Supports for workers

In the meantime, the premier also outlined several support programs that will be available for Islanders, including a $500 emergency payment for workers impacted by the pandemic.

While people in vulnerable situations such as high-risk facilities will still notified by Public Health, Morrison said her office expects people who test positive to notify their close contacts.

Morrison defined close contacts as people whom the individual who tested positive spent over 10 minutes with while not wearing a mask during the infection period. They can include family, friends, co-workers and people in organized or personal gatherings.

Close contacts are required to be tested on days zero, six and nine. Those who are fully vaccinated must self-isolate for seven days from the date of the last exposure.

Close contacts who aren't fully vaccinated must isolate for 10 days.

Morrison said the province is exploring the possibility of decreasing isolation requirements for both cases and contacts.

There are over 5,000 people currently in self-isolation.

COVID-19 cases on P.E.I.

The province will be implementing a "test-to-stay" policy for some essential service workplaces experiencing an outbreak of COVID-19.

People who are close contacts and asymptomatic in those workplaces will be able to keep working if they get tested daily. When they're not at work, they must isolate.

Public Health has to approve the implementation of this policy before the employer puts it into effect.

Morrison said the policy will be used sparingly, and is not intended to be used in situations when there's only a single case that's not related to workplace transmission.

More information on how the policy will work will be provided on the provincial government's website next week.

'Last pandemic holiday,' says Morrison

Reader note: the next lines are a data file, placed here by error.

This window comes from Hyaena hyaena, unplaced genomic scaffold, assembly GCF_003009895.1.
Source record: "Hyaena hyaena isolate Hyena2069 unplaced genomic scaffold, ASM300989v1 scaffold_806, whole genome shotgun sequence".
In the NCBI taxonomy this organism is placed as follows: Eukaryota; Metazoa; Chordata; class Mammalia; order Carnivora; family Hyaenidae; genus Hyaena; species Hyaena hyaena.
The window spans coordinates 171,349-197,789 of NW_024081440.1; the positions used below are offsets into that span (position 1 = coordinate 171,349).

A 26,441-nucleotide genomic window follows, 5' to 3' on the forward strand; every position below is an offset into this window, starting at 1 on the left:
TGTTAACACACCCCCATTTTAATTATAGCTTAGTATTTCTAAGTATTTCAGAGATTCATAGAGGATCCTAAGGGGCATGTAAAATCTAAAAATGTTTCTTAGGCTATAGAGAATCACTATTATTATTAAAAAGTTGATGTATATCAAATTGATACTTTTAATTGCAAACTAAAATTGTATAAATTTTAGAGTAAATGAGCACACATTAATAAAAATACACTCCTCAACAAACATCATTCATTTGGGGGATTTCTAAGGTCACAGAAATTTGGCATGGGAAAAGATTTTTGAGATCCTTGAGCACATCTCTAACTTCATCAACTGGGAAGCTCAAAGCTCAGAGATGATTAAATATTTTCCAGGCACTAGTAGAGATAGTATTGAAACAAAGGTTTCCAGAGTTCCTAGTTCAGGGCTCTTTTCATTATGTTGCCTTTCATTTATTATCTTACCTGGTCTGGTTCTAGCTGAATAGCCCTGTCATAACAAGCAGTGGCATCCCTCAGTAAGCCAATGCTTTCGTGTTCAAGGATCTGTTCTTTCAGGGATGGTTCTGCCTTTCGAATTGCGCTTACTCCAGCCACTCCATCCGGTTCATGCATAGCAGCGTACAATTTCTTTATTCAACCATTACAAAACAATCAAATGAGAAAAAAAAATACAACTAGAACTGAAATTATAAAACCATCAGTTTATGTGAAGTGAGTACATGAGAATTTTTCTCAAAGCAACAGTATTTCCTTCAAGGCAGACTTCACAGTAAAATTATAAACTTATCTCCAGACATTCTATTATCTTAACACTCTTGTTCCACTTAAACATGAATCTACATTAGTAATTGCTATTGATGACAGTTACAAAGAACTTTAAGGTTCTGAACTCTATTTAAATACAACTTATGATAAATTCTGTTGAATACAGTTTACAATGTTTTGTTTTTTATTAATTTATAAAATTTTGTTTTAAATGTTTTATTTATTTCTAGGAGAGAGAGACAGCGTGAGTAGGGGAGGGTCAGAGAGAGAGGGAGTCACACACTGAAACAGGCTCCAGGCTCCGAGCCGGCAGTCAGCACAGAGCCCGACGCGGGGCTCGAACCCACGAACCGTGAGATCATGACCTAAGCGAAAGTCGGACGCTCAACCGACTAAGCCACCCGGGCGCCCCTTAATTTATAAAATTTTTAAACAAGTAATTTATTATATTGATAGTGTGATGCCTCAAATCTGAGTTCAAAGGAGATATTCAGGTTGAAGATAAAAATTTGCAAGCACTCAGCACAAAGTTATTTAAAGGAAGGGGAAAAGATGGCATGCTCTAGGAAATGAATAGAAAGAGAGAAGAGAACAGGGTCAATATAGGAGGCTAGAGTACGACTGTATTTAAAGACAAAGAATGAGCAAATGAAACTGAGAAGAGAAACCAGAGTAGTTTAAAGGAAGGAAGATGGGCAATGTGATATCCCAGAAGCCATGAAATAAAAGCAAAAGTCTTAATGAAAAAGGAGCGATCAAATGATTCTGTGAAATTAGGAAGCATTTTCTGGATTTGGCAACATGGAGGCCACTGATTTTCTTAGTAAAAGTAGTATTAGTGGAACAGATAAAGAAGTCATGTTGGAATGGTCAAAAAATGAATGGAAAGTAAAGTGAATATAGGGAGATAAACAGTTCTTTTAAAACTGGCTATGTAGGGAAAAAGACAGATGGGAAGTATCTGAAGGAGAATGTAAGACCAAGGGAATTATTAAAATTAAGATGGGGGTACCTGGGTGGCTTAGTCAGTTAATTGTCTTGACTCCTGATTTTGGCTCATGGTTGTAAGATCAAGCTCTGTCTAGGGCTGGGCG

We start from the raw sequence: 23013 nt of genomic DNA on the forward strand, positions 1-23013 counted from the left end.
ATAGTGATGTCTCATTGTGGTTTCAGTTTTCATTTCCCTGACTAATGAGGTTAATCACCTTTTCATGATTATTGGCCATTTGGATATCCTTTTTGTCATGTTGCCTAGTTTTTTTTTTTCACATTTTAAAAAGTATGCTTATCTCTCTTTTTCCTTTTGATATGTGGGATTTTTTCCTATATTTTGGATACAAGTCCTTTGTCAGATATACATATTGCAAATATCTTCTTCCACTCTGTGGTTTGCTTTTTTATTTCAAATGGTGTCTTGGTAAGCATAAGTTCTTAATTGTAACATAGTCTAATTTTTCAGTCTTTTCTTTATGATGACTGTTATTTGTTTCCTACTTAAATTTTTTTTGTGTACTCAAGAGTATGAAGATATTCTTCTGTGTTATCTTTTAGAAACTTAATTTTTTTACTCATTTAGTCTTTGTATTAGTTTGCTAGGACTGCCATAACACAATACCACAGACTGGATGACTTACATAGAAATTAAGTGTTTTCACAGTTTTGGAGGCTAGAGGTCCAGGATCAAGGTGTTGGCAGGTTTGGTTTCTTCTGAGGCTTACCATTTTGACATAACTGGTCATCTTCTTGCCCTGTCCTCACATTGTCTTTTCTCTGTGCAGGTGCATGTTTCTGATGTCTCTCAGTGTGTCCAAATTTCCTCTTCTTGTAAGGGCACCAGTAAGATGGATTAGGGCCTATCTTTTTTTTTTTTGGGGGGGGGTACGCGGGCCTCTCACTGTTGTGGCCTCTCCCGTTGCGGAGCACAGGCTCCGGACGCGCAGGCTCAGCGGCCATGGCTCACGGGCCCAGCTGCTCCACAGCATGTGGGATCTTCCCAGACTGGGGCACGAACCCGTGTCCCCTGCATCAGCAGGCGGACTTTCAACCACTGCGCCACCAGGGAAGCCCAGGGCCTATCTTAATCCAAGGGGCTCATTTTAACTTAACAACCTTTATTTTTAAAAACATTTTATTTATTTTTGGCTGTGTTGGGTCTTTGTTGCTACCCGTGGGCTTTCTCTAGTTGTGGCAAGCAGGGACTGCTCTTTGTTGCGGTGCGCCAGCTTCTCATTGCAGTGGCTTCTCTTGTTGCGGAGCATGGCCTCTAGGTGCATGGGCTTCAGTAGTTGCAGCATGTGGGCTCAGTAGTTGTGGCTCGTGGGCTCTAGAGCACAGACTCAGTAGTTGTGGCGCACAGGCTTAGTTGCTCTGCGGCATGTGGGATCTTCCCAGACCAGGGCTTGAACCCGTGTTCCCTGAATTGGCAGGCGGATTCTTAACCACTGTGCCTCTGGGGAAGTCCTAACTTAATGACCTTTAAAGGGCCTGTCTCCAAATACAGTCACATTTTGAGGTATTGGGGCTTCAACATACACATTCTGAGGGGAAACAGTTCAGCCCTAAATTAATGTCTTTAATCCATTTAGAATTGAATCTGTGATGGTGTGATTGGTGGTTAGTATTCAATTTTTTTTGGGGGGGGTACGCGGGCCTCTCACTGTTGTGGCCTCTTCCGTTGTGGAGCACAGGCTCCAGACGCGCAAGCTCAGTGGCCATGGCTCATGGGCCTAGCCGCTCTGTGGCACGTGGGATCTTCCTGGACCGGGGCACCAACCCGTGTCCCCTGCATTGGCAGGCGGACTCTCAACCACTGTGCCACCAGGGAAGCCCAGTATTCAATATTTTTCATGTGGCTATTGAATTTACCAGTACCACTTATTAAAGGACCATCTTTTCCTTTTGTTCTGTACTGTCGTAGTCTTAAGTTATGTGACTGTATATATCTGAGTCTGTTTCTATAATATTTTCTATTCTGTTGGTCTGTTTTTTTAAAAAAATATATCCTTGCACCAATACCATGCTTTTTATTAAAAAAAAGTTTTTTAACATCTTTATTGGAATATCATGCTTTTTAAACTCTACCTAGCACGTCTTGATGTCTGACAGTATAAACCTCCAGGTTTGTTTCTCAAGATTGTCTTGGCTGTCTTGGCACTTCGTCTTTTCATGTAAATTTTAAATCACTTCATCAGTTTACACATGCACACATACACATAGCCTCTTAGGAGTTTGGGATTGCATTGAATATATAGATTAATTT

Morrison said the last few weeks have been very challenging for people working on the public health system and Islanders at large.

She said early data suggests that vaccine effectiveness against Omicron is lower with only two doses. But it's higher with a booster dose, so getting the shot will provide additional protection.

Over 18,000 Islanders have received a third dose so far.

When it comes to testing, Morrison said P.E.I. has a limited supply of rapid antigen tests.

The province will be focused in providing those rapid tests to front-line workers, individuals travelling to P.E.I. who can't get tested at point of entry, children returning to in-class learning and areas in the province where testing clinics are less accessible.

The province said it will be receiving an additional 300,000 tests from the federal government in January, and that it's looking to secure another 300,000 from private suppliers that same month.

Morrison said it will take some time for the measures that have been announced in the last few weeks to start having an effect. In the meantime, she said Islanders should restrict their New Year's celebrations to small groups.

"This will be our last pandemic holiday," she said. "I think we will slowly march down the road out of this pandemic to an endemic state and we will have adjustments along the way.

"These next couple of weeks will be maybe a difficult march, but we will get there. So more than ever, let us continue to be patient and kind."